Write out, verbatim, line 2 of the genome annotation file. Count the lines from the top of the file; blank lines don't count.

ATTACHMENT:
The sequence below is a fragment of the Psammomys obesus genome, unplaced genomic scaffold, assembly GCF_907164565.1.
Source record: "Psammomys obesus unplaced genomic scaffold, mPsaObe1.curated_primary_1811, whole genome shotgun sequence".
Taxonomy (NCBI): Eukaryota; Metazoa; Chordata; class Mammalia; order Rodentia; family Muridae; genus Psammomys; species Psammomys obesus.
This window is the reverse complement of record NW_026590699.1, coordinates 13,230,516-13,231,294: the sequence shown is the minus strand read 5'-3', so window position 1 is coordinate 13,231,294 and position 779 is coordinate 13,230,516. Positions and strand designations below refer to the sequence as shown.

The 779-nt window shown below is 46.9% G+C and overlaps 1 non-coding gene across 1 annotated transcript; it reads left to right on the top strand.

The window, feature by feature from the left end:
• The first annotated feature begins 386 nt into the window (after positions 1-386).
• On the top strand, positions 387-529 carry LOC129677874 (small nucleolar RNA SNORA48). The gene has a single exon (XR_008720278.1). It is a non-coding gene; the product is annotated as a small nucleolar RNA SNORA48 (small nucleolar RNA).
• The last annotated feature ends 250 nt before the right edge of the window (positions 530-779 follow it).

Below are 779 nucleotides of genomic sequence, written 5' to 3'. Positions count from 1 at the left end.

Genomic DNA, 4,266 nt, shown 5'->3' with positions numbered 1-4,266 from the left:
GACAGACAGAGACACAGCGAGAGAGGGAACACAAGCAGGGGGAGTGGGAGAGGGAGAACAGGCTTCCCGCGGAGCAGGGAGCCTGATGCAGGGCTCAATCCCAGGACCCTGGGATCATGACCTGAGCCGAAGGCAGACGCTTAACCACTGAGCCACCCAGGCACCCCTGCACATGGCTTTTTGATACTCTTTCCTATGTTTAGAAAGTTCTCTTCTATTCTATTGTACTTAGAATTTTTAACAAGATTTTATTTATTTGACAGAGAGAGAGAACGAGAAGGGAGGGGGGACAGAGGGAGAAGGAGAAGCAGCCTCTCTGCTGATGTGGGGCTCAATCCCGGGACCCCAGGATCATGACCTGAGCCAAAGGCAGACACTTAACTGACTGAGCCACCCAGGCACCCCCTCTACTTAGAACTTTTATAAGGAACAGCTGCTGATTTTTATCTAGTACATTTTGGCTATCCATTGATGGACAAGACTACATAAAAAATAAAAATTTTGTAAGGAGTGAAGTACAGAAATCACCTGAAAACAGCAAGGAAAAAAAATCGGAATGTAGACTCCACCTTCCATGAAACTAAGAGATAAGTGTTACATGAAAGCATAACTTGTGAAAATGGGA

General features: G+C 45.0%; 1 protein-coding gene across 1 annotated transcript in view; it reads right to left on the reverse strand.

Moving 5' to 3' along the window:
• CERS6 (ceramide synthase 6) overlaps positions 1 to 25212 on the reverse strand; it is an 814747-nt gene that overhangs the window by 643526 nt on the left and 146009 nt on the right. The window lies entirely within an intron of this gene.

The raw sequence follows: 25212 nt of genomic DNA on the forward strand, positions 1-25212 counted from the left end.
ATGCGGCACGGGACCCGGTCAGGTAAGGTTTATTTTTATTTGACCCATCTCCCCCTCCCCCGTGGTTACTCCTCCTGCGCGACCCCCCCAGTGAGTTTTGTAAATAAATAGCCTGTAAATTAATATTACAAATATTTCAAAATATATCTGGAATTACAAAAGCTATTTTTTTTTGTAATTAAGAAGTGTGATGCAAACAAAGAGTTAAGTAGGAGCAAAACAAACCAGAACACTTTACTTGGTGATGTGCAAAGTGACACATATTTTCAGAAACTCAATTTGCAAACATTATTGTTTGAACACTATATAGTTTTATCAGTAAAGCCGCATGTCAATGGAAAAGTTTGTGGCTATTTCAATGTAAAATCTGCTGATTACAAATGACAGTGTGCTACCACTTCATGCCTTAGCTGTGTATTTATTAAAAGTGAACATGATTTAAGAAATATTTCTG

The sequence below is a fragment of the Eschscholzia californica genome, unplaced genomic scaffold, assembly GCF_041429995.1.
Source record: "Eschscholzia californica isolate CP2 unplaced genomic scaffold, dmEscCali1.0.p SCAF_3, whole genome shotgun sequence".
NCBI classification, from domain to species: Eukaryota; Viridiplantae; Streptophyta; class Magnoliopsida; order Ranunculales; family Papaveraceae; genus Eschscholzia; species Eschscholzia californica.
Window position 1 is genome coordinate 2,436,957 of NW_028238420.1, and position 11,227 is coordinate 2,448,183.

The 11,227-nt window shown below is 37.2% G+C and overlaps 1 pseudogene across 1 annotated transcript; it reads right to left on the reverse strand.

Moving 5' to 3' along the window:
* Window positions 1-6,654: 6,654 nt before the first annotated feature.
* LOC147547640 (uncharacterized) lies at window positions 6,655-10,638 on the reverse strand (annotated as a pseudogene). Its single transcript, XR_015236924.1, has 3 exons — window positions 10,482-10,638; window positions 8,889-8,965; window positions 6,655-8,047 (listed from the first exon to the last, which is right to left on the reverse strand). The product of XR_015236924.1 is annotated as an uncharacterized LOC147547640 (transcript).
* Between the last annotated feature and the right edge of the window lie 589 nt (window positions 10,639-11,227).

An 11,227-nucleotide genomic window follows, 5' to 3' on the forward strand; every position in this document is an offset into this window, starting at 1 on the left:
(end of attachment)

Source record: "Psammomys obesus unplaced genomic scaffold, mPsaObe1.curated_primary_1811, whole genome shotgun sequence".